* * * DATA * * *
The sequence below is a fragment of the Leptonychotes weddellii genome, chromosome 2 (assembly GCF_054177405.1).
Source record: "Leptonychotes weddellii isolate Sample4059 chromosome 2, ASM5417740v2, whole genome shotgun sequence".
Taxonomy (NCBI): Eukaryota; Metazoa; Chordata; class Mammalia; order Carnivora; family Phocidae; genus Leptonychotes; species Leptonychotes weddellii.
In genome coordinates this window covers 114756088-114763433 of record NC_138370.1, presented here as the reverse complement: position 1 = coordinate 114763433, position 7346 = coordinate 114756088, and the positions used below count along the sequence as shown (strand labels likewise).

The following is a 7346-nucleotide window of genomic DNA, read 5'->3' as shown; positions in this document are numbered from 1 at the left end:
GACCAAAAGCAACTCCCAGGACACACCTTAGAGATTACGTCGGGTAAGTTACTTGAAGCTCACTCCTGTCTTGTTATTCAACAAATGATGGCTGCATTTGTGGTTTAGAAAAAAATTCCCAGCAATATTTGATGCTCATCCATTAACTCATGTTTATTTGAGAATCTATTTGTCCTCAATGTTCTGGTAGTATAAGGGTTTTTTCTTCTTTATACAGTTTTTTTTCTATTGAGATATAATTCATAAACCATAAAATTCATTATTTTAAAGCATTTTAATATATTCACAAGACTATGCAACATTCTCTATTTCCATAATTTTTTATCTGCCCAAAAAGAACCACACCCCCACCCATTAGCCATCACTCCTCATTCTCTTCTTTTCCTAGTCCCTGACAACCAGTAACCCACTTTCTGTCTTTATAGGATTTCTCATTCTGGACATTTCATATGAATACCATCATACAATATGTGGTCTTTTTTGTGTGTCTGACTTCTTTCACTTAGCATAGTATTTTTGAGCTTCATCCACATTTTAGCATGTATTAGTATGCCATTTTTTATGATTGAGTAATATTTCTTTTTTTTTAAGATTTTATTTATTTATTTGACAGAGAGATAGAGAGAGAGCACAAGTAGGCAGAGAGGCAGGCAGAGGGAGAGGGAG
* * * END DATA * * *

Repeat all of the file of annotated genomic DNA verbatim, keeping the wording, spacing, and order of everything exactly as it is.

The sequence below is a fragment of the Leptonychotes weddellii genome, chromosome 2 (assembly GCF_054177405.1).
Source record: "Leptonychotes weddellii isolate Sample4059 chromosome 2, ASM5417740v2, whole genome shotgun sequence".
Taxonomy (NCBI): Eukaryota; Metazoa; Chordata; class Mammalia; order Carnivora; family Phocidae; genus Leptonychotes; species Leptonychotes weddellii.
In genome coordinates this window covers 114756088-114763433 of record NC_138370.1, presented here as the reverse complement: position 1 = coordinate 114763433, position 7346 = coordinate 114756088, and the positions used below count along the sequence as shown (strand labels likewise).

The following is a 7346-nucleotide window of genomic DNA, read 5'->3' as shown; positions in this document are numbered from 1 at the left end:
GACCAAAAGCAACTCCCAGGACACACCTTAGAGATTACGTCGGGTAAGTTACTTGAAGCTCACTCCTGTCTTGTTATTCAACAAATGATGGCTGCATTTGTGGTTTAGAAAAAAATTCCCAGCAATATTTGATGCTCATCCATTAACTCATGTTTATTTGAGAATCTATTTGTCCTCAATGTTCTGGTAGTATAAGGGTTTTTTCTTCTTTATACAGTTTTTTTTCTATTGAGATATAATTCATAAACCATAAAATTCATTATTTTAAAGCATTTTAATATATTCACAAGACTATGCAACATTCTCTATTTCCATAATTTTTTATCTGCCCAAAAAGAACCACACCCCCACCCATTAGCCATCACTCCTCATTCTCTTCTTTTCCTAGTCCCTGACAACCAGTAACCCACTTTCTGTCTTTATAGGATTTCTCATTCTGGACATTTCATATGAATACCATCATACAATATGTGGTCTTTTTTGTGTGTCTGACTTCTTTCACTTAGCATAGTATTTTTGAGCTTCATCCACATTTTAGCATGTATTAGTATGCCATTTTTTATGATTGAGTAATATTTCTTTTTTTTTAAGATTTTATTTATTTATTTGACAGAGAGATAGAGAGAGAGCACAAGTAGGCAGAGAGGCAGGCAGAGGGAGAGGGAG